Larry Summers To Return to Harvard at Year's End
Updated 8:00 p.m.
Former University President Lawrence H. Summers will return to Harvard after stepping down from his White House position at the end of 2010, according to a statement released by the White House.
Summers, who emerged as one of President Barack Obama’s closest economic advisers during the presidential campaign, has played a key role in crafting economic policy during the most severe economic downturn since the Great Depression.
“Over the past two years, he has helped guide us from the depths of the worst recession since the 1930s to renewed growth,” Obama said in a statement. “And while we have much work ahead to repair the damage done by the recession, we are on a better path thanks in no small measure to Larry’s wise counsel.”
Summers will continue to advise Obama as a member of the President’s Economic Recovery Advisory Board.
“I’m looking forward to returning to Harvard to teach and write about the economic fundamentals of job creation and stable finance as well as the integration of rising and developing countries into the global system,” Summers said in a statement.
It is unclear what courses Summers will teach in the spring—he taught at the Harvard Kennedy School before leaving for Washington—but economics faculty are already anticipating his contribution.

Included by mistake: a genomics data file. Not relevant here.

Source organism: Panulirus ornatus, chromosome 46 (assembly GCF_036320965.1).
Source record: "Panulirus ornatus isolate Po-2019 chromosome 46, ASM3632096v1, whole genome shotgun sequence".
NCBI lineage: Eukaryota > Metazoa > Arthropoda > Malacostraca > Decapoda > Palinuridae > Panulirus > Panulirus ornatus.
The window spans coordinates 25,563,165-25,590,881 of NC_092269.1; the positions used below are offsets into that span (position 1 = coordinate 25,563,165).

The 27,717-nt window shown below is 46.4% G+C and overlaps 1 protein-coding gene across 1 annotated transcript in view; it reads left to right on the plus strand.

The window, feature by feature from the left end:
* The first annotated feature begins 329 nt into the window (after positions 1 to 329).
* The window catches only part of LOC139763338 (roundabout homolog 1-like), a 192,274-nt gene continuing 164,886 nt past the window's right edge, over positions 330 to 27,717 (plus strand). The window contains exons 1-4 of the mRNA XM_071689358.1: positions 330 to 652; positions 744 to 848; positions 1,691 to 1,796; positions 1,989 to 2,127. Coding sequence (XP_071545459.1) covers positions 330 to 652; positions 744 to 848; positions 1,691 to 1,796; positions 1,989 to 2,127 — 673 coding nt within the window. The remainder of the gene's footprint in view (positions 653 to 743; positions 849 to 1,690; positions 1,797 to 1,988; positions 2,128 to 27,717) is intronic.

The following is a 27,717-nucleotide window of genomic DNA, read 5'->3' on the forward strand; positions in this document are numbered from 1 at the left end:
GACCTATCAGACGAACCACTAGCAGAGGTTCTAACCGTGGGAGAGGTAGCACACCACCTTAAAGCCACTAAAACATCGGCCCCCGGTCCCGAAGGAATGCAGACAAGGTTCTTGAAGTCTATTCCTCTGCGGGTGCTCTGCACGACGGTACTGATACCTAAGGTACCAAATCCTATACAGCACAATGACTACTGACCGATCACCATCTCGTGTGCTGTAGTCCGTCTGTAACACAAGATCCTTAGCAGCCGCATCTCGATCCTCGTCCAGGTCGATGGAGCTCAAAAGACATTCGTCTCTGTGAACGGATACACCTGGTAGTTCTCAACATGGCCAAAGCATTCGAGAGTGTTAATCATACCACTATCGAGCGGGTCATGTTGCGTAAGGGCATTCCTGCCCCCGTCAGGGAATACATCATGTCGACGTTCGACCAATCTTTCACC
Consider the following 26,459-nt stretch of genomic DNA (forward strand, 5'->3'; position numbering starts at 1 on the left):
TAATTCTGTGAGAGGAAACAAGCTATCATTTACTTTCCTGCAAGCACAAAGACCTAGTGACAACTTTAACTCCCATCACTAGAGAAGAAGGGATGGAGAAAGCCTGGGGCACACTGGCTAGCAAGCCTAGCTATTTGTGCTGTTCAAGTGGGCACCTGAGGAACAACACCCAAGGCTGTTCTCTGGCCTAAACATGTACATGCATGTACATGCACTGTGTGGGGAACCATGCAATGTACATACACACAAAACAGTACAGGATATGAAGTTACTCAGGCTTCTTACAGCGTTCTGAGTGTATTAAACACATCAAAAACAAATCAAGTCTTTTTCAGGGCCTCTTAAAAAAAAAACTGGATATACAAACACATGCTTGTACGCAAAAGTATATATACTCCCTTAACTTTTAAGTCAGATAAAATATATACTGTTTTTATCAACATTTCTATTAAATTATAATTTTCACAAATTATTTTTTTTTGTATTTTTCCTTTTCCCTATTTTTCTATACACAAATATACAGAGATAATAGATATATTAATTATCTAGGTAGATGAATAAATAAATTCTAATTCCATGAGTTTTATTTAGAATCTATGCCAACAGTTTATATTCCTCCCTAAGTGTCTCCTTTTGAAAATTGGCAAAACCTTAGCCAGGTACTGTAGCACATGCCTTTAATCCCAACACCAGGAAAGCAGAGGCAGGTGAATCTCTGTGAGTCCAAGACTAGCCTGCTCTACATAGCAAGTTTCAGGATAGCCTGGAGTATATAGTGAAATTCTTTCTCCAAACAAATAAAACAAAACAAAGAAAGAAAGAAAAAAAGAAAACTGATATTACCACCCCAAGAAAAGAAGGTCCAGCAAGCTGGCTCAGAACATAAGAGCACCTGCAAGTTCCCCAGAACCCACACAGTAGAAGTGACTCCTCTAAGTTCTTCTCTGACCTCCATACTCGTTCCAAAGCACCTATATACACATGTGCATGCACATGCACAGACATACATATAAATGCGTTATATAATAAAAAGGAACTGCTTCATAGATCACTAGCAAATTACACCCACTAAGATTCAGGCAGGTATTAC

“It’s great news for Harvard; I think it’s good news for Larry; I’m not sure it’s good news for the country. I think President Obama will have an impossible time replacing him and I expect he won’t try,” said Richard J. Zeckhauser, professor of political economy at the Kennedy School.
Currently the head of the National Economic Council, Summers has been tied to unpopular economic policies. Many of those policies, like the American Recovery and Reinvestment Act, helped end the economic contraction but have become politically unpopular as the current administration faces a backlash.
Summers has been at the center of economic policy making over the past year, serving as the head of the task force that oversaw last year’s bailout of the auto industry. He also structured large portions of the $787 billion stimulus act.
At Harvard, Summers’ five-year presidency was marred by controversies, feuding with prominent scholar Cornel West and supporting economics Professor Andrei Shleifer admist a federal lawsuit for alleged financial misconduct.
Though perpetually popular with undergraduates, Summers received a vote of no-confidence from the Faculty of Arts and Sciences in 2005, a step that led to his 2006 resignation.
After leaving Mass. Hall, Summers took a one-year sabbatical before returning and left again in 2009 to join Obama’s economic team.
“Larry Summers is one of a number of distinguished Harvard faculty who took leave to serve the Government, continuing a long tradition of public service by Harvard faculty,” said Harvard spokesman Kevin Galvin. “We look forward to his return.”
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